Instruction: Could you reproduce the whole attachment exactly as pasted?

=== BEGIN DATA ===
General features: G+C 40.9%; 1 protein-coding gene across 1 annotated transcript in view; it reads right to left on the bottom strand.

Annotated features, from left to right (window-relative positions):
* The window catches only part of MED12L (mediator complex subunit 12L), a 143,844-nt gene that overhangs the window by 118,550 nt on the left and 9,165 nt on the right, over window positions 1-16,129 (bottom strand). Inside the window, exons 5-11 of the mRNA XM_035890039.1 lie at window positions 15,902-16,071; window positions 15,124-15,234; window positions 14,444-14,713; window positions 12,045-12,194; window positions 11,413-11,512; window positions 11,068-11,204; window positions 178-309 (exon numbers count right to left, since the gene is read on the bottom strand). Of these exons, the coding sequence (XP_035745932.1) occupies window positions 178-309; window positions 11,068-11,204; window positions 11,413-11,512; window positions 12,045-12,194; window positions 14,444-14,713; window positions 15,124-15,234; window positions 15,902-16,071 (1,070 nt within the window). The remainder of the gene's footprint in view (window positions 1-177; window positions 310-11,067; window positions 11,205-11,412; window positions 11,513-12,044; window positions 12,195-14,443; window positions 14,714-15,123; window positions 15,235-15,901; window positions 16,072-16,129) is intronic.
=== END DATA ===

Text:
General features: G+C 40.9%; 1 protein-coding gene across 1 annotated transcript in view; it reads right to left on the bottom strand.

Annotated features, from left to right (window-relative positions):
* The window catches only part of MED12L (mediator complex subunit 12L), a 143,844-nt gene that overhangs the window by 118,550 nt on the left and 9,165 nt on the right, over window positions 1-16,129 (bottom strand). Inside the window, exons 5-11 of the mRNA XM_035890039.1 lie at window positions 15,902-16,071; window positions 15,124-15,234; window positions 14,444-14,713; window positions 12,045-12,194; window positions 11,413-11,512; window positions 11,068-11,204; window positions 178-309 (exon numbers count right to left, since the gene is read on the bottom strand). Of these exons, the coding sequence (XP_035745932.1) occupies window positions 178-309; window positions 11,068-11,204; window positions 11,413-11,512; window positions 12,045-12,194; window positions 14,444-14,713; window positions 15,124-15,234; window positions 15,902-16,071 (1,070 nt within the window). The remainder of the gene's footprint in view (window positions 1-177; window positions 310-11,067; window positions 11,205-11,412; window positions 11,513-12,044; window positions 12,195-14,443; window positions 14,714-15,123; window positions 15,235-15,901; window positions 16,072-16,129) is intronic.